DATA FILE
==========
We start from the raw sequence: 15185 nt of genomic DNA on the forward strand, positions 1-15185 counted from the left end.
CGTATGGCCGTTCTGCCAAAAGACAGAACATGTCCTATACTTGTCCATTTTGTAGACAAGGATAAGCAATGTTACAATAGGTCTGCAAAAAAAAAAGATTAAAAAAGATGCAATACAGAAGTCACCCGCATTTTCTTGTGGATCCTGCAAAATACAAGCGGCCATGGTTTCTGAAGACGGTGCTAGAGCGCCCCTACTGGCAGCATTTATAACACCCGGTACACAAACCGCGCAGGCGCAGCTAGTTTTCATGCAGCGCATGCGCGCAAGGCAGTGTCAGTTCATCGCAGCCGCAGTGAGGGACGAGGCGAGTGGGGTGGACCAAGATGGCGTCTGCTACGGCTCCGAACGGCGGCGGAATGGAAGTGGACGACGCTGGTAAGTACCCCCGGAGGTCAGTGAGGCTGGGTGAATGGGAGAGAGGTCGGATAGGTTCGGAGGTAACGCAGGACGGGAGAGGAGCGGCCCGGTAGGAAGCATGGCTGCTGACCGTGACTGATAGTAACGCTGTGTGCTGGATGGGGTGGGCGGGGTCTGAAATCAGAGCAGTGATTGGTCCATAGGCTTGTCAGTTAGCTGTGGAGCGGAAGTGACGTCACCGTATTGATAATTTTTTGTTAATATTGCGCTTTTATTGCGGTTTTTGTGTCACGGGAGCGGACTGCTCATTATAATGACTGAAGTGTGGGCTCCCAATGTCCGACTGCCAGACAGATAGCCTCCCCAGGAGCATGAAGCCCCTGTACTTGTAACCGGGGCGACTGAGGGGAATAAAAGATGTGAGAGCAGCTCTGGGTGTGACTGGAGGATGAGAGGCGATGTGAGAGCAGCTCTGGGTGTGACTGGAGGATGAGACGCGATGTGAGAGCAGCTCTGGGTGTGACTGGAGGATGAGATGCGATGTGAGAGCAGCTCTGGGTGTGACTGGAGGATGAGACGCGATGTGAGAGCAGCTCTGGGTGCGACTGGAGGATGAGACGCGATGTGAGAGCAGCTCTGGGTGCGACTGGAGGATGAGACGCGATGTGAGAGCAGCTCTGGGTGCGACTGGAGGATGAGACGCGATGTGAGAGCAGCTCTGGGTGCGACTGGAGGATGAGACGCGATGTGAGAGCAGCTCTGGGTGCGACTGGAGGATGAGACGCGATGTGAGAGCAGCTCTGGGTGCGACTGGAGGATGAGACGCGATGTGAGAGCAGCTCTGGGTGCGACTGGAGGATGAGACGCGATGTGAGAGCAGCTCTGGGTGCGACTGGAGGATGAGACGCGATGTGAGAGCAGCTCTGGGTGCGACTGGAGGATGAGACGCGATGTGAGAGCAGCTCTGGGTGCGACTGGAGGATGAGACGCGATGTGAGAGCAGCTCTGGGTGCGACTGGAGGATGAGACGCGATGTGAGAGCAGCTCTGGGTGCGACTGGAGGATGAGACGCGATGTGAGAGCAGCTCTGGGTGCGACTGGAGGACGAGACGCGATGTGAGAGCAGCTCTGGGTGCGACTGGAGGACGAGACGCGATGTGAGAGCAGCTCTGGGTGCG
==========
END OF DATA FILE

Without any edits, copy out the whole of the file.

We start from the raw sequence: 15185 nt of genomic DNA on the forward strand, positions 1-15185 counted from the left end.
CGTATGGCCGTTCTGCCAAAAGACAGAACATGTCCTATACTTGTCCATTTTGTAGACAAGGATAAGCAATGTTACAATAGGTCTGCAAAAAAAAAAGATTAAAAAAGATGCAATACAGAAGTCACCCGCATTTTCTTGTGGATCCTGCAAAATACAAGCGGCCATGGTTTCTGAAGACGGTGCTAGAGCGCCCCTACTGGCAGCATTTATAACACCCGGTACACAAACCGCGCAGGCGCAGCTAGTTTTCATGCAGCGCATGCGCGCAAGGCAGTGTCAGTTCATCGCAGCCGCAGTGAGGGACGAGGCGAGTGGGGTGGACCAAGATGGCGTCTGCTACGGCTCCGAACGGCGGCGGAATGGAAGTGGACGACGCTGGTAAGTACCCCCGGAGGTCAGTGAGGCTGGGTGAATGGGAGAGAGGTCGGATAGGTTCGGAGGTAACGCAGGACGGGAGAGGAGCGGCCCGGTAGGAAGCATGGCTGCTGACCGTGACTGATAGTAACGCTGTGTGCTGGATGGGGTGGGCGGGGTCTGAAATCAGAGCAGTGATTGGTCCATAGGCTTGTCAGTTAGCTGTGGAGCGGAAGTGACGTCACCGTATTGATAATTTTTTGTTAATATTGCGCTTTTATTGCGGTTTTTGTGTCACGGGAGCGGACTGCTCATTATAATGACTGAAGTGTGGGCTCCCAATGTCCGACTGCCAGACAGATAGCCTCCCCAGGAGCATGAAGCCCCTGTACTTGTAACCGGGGCGACTGAGGGGAATAAAAGATGTGAGAGCAGCTCTGGGTGTGACTGGAGGATGAGAGGCGATGTGAGAGCAGCTCTGGGTGTGACTGGAGGATGAGACGCGATGTGAGAGCAGCTCTGGGTGTGACTGGAGGATGAGATGCGATGTGAGAGCAGCTCTGGGTGTGACTGGAGGATGAGACGCGATGTGAGAGCAGCTCTGGGTGCGACTGGAGGATGAGACGCGATGTGAGAGCAGCTCTGGGTGCGACTGGAGGATGAGACGCGATGTGAGAGCAGCTCTGGGTGCGACTGGAGGATGAGACGCGATGTGAGAGCAGCTCTGGGTGCGACTGGAGGATGAGACGCGATGTGAGAGCAGCTCTGGGTGCGACTGGAGGATGAGACGCGATGTGAGAGCAGCTCTGGGTGCGACTGGAGGATGAGACGCGATGTGAGAGCAGCTCTGGGTGCGACTGGAGGATGAGACGCGATGTGAGAGCAGCTCTGGGTGCGACTGGAGGATGAGACGCGATGTGAGAGCAGCTCTGGGTGCGACTGGAGGATGAGACGCGATGTGAGAGCAGCTCTGGGTGCGACTGGAGGATGAGACGCGATGTGAGAGCAGCTCTGGGTGCGACTGGAGGATGAGACGCGATGTGAGAGCAGCTCTGGGTGCGACTGGAGGATGAGACGCGATGTGAGAGCAGCTCTGGGTGCGACTGGAGGACGAGACGCGATGTGAGAGCAGCTCTGGGTGCGACTGGAGGACGAGACGCGATGTGAGAGCAGCTCTGGGTGCG